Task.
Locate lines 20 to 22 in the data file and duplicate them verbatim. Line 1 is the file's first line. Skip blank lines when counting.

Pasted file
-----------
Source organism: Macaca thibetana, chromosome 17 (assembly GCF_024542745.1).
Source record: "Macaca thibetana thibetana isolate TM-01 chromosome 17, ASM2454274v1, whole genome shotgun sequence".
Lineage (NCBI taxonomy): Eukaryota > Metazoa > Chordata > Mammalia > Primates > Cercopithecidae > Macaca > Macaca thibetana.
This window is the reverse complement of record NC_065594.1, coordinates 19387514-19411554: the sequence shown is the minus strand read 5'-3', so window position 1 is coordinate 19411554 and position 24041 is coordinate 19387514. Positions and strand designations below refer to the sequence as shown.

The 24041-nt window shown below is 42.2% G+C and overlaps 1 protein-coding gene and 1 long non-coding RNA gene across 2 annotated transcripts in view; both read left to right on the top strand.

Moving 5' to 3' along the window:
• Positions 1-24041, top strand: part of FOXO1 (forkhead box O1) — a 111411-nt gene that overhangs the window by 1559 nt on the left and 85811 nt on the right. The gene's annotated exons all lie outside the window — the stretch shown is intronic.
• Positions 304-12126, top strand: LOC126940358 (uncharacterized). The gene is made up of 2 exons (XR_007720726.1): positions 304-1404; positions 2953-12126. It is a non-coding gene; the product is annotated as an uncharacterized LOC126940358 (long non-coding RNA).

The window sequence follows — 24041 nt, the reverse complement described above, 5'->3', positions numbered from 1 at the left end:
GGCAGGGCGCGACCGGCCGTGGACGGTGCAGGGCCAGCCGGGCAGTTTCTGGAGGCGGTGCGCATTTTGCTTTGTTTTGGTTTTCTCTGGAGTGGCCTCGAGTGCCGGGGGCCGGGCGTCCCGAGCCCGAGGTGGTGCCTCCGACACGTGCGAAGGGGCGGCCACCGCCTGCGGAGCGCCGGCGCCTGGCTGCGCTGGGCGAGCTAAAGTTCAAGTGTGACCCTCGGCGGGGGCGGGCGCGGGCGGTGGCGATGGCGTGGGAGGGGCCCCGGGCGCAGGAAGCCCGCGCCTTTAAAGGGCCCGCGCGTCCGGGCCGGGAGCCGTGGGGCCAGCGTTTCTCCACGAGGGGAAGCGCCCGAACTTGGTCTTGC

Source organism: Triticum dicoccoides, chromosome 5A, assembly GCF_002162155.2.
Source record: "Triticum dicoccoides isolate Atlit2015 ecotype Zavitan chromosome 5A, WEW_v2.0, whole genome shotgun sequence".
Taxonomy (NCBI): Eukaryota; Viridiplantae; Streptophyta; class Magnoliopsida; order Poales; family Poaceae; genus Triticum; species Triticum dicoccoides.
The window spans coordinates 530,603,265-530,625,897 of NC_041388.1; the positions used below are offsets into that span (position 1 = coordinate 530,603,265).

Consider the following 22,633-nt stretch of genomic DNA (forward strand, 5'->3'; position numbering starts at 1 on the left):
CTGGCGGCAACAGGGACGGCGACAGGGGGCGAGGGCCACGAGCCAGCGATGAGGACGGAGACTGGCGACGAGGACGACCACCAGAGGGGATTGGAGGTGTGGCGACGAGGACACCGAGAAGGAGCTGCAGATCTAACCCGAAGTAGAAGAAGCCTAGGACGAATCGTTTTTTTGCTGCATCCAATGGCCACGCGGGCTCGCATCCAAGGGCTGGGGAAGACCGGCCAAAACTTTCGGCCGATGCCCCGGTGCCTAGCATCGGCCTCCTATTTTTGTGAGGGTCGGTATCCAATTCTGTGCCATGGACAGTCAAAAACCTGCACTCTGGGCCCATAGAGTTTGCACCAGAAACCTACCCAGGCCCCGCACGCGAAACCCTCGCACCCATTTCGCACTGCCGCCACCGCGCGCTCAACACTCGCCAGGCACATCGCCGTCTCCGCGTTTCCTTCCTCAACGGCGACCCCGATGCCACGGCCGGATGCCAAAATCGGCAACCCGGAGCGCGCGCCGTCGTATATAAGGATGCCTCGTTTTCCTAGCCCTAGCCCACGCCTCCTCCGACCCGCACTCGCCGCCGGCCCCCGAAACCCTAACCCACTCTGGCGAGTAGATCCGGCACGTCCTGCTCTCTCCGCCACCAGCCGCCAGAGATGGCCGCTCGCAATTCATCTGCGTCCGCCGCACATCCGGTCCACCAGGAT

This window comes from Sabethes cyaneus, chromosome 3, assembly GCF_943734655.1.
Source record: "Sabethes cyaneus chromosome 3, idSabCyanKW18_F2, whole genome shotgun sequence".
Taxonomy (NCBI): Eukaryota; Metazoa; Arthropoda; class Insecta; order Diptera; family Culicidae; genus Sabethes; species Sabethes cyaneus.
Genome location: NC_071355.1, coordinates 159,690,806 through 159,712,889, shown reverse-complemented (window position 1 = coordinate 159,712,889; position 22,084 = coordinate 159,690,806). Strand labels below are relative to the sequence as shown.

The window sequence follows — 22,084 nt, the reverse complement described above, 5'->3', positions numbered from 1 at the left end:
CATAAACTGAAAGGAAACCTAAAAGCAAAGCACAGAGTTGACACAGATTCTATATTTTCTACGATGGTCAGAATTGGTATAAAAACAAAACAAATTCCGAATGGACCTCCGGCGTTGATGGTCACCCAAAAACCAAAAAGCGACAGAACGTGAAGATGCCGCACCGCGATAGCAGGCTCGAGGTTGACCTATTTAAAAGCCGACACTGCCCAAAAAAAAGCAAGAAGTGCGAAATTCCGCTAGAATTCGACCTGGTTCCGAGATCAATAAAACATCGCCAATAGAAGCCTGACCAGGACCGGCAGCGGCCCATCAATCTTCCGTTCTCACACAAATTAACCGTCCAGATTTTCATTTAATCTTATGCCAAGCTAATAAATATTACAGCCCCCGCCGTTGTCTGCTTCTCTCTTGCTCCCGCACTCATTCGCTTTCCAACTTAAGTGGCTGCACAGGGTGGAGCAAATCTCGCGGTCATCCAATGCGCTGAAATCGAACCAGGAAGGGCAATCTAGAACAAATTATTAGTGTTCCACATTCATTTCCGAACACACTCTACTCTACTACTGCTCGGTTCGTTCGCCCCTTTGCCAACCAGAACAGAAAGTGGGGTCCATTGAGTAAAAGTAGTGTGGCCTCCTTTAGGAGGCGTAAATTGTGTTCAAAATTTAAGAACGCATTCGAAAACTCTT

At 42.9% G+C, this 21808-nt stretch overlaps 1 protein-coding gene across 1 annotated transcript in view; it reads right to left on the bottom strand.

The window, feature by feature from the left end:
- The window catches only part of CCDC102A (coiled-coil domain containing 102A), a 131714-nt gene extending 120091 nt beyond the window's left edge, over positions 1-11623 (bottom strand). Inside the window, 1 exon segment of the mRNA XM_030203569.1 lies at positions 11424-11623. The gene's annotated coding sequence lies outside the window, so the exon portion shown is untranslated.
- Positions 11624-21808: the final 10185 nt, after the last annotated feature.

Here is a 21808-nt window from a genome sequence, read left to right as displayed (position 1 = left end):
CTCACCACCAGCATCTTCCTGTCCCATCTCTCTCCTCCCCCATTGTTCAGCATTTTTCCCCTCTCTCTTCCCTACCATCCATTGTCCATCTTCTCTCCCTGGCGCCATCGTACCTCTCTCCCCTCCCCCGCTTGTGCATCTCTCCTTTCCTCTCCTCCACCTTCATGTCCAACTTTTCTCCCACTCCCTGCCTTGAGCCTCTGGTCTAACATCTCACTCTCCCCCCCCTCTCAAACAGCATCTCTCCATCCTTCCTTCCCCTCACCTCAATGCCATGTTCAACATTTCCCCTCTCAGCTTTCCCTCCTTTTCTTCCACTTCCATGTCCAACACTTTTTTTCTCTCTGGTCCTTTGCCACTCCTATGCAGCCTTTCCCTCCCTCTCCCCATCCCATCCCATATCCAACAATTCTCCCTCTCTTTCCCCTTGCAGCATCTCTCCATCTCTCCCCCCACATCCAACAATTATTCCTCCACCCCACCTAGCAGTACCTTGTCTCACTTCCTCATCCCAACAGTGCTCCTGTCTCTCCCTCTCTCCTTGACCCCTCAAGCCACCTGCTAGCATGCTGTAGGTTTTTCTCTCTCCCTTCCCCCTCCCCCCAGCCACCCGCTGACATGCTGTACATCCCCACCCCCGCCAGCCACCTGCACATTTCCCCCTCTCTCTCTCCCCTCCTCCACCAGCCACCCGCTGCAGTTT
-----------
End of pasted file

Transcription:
Genome location: NC_071355.1, coordinates 159,690,806 through 159,712,889, shown reverse-complemented (window position 1 = coordinate 159,712,889; position 22,084 = coordinate 159,690,806). Strand labels below are relative to the sequence as shown.

The window sequence follows — 22,084 nt, the reverse complement described above, 5'->3', positions numbered from 1 at the left end:
CATAAACTGAAAGGAAACCTAAAAGCAAAGCACAGAGTTGACACAGATTCTATATTTTCTACGATGGTCAGAATTGGTATAAAAACAAAACAAATTCCGAATGGACCTCCGGCGTTGATGGTCACCCAAAAACCAAAAAGCGACAGAACGTGAAGATGCCGCACCGCGATAGCAGGCTCGAGGTTGACCTATTTAAAAGCCGACACTGCCCAAAAAAAAGCAAGAAGTGCGAAATTCCGCTAGAATTCGACCTGGTTCCGAGATCAATAAAACATCGCCAATAGAAGCCTGACCAGGACCGGCAGCGGCCCATCAATCTTCCGTTCTCACACAAATTAACCGTCCAGATTTTCATTTAATCTTATGCCAAGCTAATAAATATTACAGCCCCCGCCGTTGTCTGCTTCTCTCTTGCTCCCGCACTCATTCGCTTTCCAACTTAAGTGGCTGCACAGGGTGGAGCAAATCTCGCGGTCATCCAATGCGCTGAAATCGAACCAGGAAGGGCAATCTAGAACAAATTATTAGTGTTCCACATTCATTTCCGAACACACTCTACTCTACTACTGCTCGGTTCGTTCGCCCCTTTGCCAACCAGAACAGAAAGTGGGGTCCATTGAGTAAAAGTAGTGTGGCCTCCTTTAGGAGGCGTAAATTGTGTTCAAAATTTAAGAACGCATTCGAAAACTCTT